John Andrews

Here's another angle on the Obama-Wright uproar. Imagine being told as a child: "You carry bad blood." Then imagine this stigma was placed on you by one side of your family, in reference to your heritage from the other side of the family.

I honestly can't begin to imagine how that would have felt or what it would have done to me. But I think it would have marked me unforgettably. It would have stayed with me for a long time, even if I ultimately overcame it and went on to have a successful life and feel good about myself.

Then try to imagine looking in the mirror as you're growing up, and having the whole society where you live send much the same message about your bloodlines and those of your relatives and everyone else who looks like you. I can't imagine that either. Even the effort to walk in those shoes gives me a stab of pain, the sense of a soul-deadening burden.

These two scenarios describe, I believe without unfair exaggeration, the personal experience of Sen. Barack Obama and the collective experience of most black Americans for almost 400 years now. They've been on my mind since reading (not hearing) Obama's speech on race in American life, given March 18 in Philadelphia amid controversy over the Afrocentric, anti-American sermons of his longtime pastor, Rev. Jeremiah Wright.

Obama didn't say his mother's mother told him in so many words that he carried bad blood. But that's the implication I take from his comments about the white grandmother's unthinking racial slurs and her expressed fear of black men. "That's me," the young boy might think. "That's my dad." Would it hurt? Would it stay with you? How could it not?

So I am not particularly offended, as many of my fellow conservatives have been, by Obama's mention of this experience in his speech. Rather I'm troubled by it. It stirs me. It takes me way out of my comfort zone, which is probably not a bad thing.

His implied equation of grandma's momentary private prejudices or bigotry with Rev. Wright's years of public rage and race-baiting does have a note of intellectual dishonesty that reflects poorly on the senator's fitness for the presidency. Yet that doesn't negate the object lesson we all have an opportunity to learn from this uncomfortable episode of the past week.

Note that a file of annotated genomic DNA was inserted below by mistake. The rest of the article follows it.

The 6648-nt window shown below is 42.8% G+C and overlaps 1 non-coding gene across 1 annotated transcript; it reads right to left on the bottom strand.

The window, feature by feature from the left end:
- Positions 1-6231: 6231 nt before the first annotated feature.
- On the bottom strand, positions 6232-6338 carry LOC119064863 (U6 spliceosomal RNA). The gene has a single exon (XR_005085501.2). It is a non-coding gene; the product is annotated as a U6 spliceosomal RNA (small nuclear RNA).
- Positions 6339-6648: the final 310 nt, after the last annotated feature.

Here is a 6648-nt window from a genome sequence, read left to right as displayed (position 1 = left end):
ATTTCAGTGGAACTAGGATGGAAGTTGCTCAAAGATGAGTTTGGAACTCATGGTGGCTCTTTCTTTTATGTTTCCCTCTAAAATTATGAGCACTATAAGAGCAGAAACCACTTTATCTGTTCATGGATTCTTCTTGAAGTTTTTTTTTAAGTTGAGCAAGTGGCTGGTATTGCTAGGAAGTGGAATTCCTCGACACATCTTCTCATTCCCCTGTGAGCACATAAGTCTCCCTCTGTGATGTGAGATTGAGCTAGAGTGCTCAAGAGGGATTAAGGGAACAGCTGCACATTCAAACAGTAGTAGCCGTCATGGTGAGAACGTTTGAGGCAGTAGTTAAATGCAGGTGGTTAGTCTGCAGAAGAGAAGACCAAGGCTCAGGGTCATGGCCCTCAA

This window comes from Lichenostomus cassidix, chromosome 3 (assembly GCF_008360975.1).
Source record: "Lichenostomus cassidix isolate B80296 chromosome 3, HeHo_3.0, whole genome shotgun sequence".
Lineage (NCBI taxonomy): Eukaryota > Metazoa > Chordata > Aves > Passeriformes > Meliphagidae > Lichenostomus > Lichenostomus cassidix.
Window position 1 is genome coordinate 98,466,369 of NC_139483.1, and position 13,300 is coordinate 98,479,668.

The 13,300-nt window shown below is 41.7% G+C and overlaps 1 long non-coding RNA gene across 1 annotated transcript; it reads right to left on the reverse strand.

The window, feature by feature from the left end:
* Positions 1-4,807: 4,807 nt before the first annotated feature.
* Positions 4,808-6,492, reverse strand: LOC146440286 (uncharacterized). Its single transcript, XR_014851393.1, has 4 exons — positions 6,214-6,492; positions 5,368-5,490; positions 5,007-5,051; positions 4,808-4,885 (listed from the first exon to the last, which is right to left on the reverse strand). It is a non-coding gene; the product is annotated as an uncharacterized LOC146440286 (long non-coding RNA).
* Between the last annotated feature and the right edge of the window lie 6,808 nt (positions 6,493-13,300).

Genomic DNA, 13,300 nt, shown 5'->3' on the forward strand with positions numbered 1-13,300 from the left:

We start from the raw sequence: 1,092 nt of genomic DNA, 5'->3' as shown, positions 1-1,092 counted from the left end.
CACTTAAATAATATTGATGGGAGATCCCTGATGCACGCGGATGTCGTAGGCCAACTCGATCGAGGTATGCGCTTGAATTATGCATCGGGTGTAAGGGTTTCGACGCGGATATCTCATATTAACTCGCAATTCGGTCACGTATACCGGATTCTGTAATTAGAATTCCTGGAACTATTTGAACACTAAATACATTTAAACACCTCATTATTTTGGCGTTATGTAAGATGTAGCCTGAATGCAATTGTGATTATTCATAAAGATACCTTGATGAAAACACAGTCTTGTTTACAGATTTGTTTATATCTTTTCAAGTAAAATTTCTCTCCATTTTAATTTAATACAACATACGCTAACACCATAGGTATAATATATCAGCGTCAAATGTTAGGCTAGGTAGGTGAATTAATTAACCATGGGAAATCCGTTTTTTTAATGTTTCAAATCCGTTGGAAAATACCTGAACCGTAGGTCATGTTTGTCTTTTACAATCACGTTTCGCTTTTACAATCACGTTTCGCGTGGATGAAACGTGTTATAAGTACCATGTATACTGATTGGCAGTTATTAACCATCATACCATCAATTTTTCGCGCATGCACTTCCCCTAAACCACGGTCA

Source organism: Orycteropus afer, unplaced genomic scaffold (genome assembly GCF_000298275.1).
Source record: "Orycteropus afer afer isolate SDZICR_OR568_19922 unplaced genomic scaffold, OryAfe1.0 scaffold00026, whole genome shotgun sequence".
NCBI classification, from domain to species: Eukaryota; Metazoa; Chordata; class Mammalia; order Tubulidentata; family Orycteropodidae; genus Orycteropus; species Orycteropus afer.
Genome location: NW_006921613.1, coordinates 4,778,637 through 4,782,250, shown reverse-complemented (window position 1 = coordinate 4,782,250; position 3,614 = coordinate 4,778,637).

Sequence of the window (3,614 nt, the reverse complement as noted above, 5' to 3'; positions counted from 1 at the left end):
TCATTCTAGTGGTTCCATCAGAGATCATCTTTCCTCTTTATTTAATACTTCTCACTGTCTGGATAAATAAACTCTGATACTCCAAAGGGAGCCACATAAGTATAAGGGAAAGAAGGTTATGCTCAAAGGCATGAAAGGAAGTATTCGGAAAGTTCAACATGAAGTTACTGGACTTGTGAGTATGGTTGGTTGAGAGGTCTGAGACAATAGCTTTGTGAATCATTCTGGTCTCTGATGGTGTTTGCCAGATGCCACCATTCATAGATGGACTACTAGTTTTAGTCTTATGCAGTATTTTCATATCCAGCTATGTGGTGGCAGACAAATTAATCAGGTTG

What we've seen and heard on the Trinity Church video clips -- the enthusiasm of the congregation, even more than the ranting of the pastor -- along with the constructive candor from Obama himself about seldom-discussed issues of resentment and stereotyping between blacks and whites, challenges us to walk in the shoes of African-Americans more empathetically than most of us (me for sure) may ever have done before.

And that again is probably not a bad thing, whatever you think of Barack's aspiration to the White House (I'm having none of it). What would be a bad thing is if we conservatives let this teachable moment slip away in a storm of self-righteous scolding toward the admittedly awful Jeremiah Wright and the admittedly confused folks who think he's on target.

People who are hurting tend to say hurtful things; anyone who's ever been in a bitter family or marital quarrel knows that. And you don't move toward reconciliation and healing in a toxic situation like that, merely by telling the other person (wrong as he may be) to grow up, get over it, stop being childish. You start by trying to understand, by walking in their shoes, and then slowly work back toward civil conversation with the emotional level dialed down.

I can't see that it's any different in our multiracial American family of 300 million than in the blood families you and I belong to. Or is it? Tell me what I'm missing.

Let me repeat, just to be clear: Barack Obama is the wrong man to be President of the United States. Though brilliant and gifted, he is too far left, too inexperienced, and yes, too slippery and manipulative. All of those qualities, positive and negative, were evident this week in his speech on race.

Michelle Obama is the wrong woman to be First Lady, and Jeremiah Wright is the wrong man to be visiting the Oval Office as spiritual advisor. Neither of them understands America well enough or, it would seem, loves her as she deserves -- warts and all.

But with that said, if these three fellow Americans of ours have provided the rest of us a chance to walk in the shoes of a long-suffering racial group that Lincoln warned would take centuries to knit back fully into our national family, it's too good a chance to miss. No matter what else comes out of the 2008 campaign, that could be one of this year's true blessings. Do as you choose, but I'll be damned if I'm passing it up.


John Andrews

John Andrews is former president of the Colorado Senate and the author of "Responsibility Reborn: A Citizen's Guide to the Next American Century"